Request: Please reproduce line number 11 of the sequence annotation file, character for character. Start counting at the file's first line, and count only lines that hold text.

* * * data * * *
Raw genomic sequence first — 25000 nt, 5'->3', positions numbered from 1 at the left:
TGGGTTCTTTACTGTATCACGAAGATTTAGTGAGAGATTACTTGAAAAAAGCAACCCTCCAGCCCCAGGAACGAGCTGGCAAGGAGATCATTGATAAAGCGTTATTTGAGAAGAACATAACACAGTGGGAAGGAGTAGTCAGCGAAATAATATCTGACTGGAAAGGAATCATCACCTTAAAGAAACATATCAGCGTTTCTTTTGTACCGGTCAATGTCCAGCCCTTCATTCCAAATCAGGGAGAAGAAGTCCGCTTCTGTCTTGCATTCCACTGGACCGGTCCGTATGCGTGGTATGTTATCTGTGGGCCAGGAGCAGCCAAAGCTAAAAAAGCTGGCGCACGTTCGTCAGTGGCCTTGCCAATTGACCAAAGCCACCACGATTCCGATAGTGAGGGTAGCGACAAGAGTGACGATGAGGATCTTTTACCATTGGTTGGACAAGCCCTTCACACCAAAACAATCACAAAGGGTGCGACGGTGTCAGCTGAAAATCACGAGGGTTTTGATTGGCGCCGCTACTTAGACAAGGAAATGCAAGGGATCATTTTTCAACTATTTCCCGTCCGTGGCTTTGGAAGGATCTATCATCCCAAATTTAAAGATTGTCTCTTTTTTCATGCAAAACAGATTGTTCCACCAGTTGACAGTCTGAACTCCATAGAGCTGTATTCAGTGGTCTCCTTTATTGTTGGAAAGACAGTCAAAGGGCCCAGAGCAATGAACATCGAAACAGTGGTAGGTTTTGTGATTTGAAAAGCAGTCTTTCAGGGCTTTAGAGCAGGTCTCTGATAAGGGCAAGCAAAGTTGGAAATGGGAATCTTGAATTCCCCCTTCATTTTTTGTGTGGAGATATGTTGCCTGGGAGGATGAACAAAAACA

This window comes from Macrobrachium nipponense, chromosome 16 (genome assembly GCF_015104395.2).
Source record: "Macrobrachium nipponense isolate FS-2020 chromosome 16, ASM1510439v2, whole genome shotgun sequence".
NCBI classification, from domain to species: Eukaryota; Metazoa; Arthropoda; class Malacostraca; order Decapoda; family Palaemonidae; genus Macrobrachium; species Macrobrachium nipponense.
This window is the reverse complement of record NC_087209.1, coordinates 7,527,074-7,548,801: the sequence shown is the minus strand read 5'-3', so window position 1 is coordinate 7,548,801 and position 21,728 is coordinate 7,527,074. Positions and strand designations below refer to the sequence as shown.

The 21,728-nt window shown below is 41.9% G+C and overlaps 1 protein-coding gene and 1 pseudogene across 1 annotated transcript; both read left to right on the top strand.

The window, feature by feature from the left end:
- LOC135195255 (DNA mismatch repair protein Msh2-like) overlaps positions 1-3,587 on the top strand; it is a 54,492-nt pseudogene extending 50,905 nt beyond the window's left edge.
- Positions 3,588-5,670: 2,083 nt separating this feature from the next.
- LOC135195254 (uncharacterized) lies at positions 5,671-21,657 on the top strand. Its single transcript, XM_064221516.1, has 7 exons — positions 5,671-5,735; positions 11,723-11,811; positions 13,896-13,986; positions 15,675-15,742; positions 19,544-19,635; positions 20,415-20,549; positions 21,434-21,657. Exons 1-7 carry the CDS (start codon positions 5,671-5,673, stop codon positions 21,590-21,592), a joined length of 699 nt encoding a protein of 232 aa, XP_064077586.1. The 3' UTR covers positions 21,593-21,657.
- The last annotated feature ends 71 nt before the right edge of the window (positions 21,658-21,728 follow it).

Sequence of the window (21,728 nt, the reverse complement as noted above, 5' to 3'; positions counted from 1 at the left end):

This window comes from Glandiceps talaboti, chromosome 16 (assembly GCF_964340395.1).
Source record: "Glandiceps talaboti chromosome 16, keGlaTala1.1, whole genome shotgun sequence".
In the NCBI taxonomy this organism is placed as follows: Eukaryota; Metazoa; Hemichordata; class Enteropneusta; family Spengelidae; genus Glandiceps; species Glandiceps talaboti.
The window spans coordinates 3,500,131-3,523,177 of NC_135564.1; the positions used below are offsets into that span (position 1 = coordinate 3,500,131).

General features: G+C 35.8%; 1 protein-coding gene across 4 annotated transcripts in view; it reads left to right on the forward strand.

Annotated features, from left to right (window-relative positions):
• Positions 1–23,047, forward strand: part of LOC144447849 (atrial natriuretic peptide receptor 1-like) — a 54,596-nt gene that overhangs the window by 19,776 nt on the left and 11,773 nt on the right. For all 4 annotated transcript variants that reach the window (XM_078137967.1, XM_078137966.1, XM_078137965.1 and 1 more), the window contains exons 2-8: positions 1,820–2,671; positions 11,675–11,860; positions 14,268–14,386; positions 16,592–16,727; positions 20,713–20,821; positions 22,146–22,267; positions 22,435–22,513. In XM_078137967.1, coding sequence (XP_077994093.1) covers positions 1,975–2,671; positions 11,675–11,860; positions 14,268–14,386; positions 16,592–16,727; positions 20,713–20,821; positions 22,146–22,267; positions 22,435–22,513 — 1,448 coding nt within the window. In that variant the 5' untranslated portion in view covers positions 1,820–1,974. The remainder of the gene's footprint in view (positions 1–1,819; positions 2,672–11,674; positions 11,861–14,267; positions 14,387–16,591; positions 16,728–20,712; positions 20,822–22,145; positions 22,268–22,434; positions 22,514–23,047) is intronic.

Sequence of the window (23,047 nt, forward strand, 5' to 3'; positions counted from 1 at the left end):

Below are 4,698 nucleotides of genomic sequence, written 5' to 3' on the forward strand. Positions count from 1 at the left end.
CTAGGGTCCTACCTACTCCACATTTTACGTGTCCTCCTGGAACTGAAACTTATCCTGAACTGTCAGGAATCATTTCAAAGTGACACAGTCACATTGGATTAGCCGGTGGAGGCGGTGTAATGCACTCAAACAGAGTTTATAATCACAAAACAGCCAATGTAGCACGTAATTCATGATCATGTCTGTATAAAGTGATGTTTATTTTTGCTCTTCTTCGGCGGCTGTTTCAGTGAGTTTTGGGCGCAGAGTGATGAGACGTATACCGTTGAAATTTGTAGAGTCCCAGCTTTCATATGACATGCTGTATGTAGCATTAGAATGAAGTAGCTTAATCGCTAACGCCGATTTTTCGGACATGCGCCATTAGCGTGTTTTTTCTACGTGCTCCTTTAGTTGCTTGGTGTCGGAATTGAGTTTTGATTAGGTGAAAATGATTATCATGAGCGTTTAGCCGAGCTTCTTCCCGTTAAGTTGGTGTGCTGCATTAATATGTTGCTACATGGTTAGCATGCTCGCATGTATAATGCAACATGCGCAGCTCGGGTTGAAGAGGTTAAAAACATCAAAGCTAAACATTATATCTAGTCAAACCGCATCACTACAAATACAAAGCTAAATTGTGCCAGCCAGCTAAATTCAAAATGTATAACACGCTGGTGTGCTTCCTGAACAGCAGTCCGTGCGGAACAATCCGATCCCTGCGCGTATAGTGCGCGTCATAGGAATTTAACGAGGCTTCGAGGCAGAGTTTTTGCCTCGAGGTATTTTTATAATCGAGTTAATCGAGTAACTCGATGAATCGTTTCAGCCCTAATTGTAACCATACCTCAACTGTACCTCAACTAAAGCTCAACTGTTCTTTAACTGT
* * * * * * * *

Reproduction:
- LOC135195254 (uncharacterized) lies at positions 5,671-21,657 on the top strand. Its single transcript, XM_064221516.1, has 7 exons — positions 5,671-5,735; positions 11,723-11,811; positions 13,896-13,986; positions 15,675-15,742; positions 19,544-19,635; positions 20,415-20,549; positions 21,434-21,657. Exons 1-7 carry the CDS (start codon positions 5,671-5,673, stop codon positions 21,590-21,592), a joined length of 699 nt encoding a protein of 232 aa, XP_064077586.1. The 3' UTR covers positions 21,593-21,657.